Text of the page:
names, and the remaining 67 refer to various readings of the original. (Authorized
Version, pp. 41,56).
The marginal notes were
in effect a brief commentary showing the breadth of the Original and what
it was capable of expressing. In these instances, the translators, who trusted in Him that hath the
key of David, made their decision as to the precise wording of the
English text, and the passage of time has demonstrated that this was the
correct decision. JM].
Reasons inducing us not to stand curiously upon an identity of
phrasing 1-14 (1-3, 12-14).
Another thing we think good to admonish thee of, gentle reader, that
we have not tied ourselves to an uniformity of phrasing, or to an
identity of words, as some peradventure would wish that we had done,
because they observe that some learned men somewhere have been as
exact as they could that way.
Truly, that we might not vary from the sense of that which we had
translated before, if the word signified the same thing in both places
(for there be some words that be not of the same sense everywhere) we
were especially careful, and made a conscience, according to our duty.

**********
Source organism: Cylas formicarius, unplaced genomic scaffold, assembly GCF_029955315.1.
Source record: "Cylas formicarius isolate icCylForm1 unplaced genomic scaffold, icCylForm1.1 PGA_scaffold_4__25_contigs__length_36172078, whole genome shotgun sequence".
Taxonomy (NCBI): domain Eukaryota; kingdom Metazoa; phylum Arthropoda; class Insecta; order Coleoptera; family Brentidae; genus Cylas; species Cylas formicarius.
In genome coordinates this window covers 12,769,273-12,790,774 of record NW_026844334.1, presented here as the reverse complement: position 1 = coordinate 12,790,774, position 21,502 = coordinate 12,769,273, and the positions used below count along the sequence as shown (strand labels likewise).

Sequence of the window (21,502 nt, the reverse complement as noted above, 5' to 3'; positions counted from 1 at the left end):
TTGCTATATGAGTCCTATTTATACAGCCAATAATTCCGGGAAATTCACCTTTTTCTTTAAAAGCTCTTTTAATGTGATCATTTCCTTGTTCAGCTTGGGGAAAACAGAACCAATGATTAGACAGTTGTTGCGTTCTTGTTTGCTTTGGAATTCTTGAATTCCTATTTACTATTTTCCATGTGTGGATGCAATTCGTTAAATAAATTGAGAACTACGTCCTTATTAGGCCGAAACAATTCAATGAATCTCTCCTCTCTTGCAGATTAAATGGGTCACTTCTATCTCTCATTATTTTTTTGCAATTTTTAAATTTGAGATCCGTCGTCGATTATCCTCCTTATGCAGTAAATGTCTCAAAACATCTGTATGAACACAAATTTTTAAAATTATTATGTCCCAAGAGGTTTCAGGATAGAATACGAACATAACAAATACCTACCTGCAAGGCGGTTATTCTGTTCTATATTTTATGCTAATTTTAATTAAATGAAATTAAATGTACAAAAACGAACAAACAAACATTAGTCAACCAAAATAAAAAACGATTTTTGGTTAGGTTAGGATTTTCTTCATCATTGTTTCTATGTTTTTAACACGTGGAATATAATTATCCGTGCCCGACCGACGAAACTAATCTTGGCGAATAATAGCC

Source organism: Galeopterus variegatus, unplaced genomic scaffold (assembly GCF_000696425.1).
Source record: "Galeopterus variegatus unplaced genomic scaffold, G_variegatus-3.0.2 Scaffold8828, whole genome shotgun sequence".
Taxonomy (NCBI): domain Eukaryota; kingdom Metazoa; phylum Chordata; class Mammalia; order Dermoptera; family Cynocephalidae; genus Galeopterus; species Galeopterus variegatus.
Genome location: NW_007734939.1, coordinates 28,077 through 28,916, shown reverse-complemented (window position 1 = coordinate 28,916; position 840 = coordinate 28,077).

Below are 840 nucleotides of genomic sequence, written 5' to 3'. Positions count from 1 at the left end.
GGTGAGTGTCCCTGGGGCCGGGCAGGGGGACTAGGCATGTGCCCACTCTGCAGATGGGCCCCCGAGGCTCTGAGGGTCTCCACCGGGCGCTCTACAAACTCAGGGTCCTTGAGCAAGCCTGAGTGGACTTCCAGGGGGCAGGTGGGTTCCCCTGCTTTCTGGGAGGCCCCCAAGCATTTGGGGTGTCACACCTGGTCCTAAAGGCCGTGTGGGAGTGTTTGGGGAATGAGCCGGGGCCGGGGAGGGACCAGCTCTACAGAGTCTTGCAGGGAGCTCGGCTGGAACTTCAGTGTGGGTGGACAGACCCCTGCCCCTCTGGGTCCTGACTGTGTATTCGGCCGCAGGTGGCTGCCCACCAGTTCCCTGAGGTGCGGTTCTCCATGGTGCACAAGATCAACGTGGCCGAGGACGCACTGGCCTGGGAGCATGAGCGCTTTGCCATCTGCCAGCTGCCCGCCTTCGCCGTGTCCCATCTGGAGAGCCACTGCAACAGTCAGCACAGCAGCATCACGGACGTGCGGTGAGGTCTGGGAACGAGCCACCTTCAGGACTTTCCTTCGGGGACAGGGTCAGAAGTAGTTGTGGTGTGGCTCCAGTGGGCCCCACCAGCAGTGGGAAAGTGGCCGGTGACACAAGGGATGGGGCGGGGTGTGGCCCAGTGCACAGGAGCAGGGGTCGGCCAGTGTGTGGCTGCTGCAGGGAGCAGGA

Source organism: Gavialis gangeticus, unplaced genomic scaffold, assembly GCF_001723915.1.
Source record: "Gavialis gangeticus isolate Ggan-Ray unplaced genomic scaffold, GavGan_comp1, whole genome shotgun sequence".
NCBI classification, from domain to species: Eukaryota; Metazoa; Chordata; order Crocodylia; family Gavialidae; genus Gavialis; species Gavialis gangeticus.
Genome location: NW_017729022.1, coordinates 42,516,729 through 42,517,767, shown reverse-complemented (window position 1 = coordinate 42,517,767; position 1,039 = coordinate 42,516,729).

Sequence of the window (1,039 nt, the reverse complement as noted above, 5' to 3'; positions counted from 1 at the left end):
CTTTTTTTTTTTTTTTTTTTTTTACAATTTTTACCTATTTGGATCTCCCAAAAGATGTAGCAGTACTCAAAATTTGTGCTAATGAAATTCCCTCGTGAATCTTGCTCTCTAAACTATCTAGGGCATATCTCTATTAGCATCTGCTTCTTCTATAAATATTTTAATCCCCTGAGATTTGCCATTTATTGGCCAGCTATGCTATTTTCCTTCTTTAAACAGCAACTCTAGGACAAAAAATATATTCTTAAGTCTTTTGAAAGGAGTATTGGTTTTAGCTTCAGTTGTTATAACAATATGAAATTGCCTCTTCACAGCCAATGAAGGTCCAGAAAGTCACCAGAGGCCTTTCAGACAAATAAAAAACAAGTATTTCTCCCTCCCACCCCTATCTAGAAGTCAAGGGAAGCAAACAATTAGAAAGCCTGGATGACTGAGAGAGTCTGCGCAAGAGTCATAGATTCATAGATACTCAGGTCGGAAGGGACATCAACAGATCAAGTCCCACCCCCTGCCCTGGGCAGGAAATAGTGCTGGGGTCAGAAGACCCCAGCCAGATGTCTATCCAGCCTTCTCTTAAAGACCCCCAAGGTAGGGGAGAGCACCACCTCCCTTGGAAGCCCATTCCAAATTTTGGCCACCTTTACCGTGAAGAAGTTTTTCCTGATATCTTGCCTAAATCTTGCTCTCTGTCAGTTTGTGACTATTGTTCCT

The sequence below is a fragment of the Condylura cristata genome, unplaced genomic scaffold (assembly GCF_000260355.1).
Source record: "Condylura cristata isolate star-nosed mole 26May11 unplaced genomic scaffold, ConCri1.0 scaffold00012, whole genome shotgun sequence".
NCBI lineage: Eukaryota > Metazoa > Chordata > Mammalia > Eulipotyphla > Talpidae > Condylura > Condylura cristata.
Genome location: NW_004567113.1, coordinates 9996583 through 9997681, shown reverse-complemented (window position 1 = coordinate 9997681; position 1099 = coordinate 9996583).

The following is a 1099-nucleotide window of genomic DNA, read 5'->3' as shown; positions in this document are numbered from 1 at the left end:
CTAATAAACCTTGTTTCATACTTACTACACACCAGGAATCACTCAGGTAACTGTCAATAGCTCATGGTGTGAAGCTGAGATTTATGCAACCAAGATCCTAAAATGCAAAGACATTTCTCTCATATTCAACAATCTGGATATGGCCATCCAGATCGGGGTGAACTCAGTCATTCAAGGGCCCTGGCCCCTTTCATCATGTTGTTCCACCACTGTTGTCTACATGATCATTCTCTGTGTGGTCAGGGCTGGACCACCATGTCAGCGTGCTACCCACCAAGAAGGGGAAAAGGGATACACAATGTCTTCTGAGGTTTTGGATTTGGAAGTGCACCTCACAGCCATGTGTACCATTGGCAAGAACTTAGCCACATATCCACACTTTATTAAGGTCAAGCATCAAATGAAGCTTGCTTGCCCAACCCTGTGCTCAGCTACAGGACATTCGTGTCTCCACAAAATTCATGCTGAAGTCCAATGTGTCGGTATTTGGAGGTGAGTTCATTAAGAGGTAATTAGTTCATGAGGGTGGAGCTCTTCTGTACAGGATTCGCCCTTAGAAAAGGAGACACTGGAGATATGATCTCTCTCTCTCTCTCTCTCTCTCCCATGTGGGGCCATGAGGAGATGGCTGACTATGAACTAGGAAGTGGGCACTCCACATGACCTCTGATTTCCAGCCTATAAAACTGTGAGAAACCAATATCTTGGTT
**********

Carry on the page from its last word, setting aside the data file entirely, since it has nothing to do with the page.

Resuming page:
But that we should express the same notion in the same particular
word; as, for example, if we translate theHebrew or Greek word once by purpose, never to call
it intent; if one
if one wherethink, never suppose; if one where pain, never ache; if one where joy, never gladness, etc.;
Lastly, we have on the one side avoided the scrupulosity of the
Puritans, who leave the old Ecclesiastical words, and betake them to
other, as when they put washing for Baptism, and Congregation instead of Church:
as also on the other side we have shunned the obscurity of the
Papists, in their Azimes, Tunike,
Rational, Holocausts, Præpuce, Pasche, and a number of such like, whereof
their late translation is full, and that of purpose to darken the
sense, that since they must needs translate the Bible, yet by the
language thereof it may be kept from being understood.
But we desire that the Scripture may speak like itself, as in the
language of Canaan, that it may be understood even of the very vulgar.
Many other things we might give thee warning
of, gentle reader, if we had not exceeded the measure of a Preface
It remaineth that we commend thee to God,
and to the Spirit of His grace, which is able to build further than we
can ask or think.
He removeth the scales from our eyes, the vail from our hearts, opening our wits that we may
understand His Word, enlarging our hearts, yea, correcting our